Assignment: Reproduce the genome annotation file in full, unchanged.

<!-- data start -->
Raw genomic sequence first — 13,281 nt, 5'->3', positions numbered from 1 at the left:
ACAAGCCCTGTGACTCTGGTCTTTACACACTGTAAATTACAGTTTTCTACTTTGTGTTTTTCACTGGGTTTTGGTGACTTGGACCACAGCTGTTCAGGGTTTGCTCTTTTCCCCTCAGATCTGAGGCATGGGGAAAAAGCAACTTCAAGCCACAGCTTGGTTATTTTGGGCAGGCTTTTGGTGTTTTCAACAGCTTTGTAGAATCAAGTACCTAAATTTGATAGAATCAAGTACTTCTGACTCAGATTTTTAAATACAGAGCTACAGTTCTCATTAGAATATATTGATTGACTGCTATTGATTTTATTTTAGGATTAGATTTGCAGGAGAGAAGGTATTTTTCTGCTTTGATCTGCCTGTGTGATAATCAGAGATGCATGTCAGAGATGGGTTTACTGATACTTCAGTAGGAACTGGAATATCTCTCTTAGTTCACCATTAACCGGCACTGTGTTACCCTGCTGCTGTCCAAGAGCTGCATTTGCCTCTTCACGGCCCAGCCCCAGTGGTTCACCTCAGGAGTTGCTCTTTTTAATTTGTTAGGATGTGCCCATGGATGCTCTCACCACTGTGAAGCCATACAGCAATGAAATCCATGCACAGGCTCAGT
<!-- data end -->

Raw genomic sequence first — 13,281 nt, 5'->3', positions numbered from 1 at the left:
ACAAGCCCTGTGACTCTGGTCTTTACACACTGTAAATTACAGTTTTCTACTTTGTGTTTTTCACTGGGTTTTGGTGACTTGGACCACAGCTGTTCAGGGTTTGCTCTTTTCCCCTCAGATCTGAGGCATGGGGAAAAAGCAACTTCAAGCCACAGCTTGGTTATTTTGGGCAGGCTTTTGGTGTTTTCAACAGCTTTGTAGAATCAAGTACCTAAATTTGATAGAATCAAGTACTTCTGACTCAGATTTTTAAATACAGAGCTACAGTTCTCATTAGAATATATTGATTGACTGCTATTGATTTTATTTTAGGATTAGATTTGCAGGAGAGAAGGTATTTTTCTGCTTTGATCTGCCTGTGTGATAATCAGAGATGCATGTCAGAGATGGGTTTACTGATACTTCAGTAGGAACTGGAATATCTCTCTTAGTTCACCATTAACCGGCACTGTGTTACCCTGCTGCTGTCCAAGAGCTGCATTTGCCTCTTCACGGCCCAGCCCCAGTGGTTCACCTCAGGAGTTGCTCTTTTTAATTTGTTAGGATGTGCCCATGGATGCTCTCACCACTGTGAAGCCATACAGCAATGAAATCCATGCACAGGCTCAGT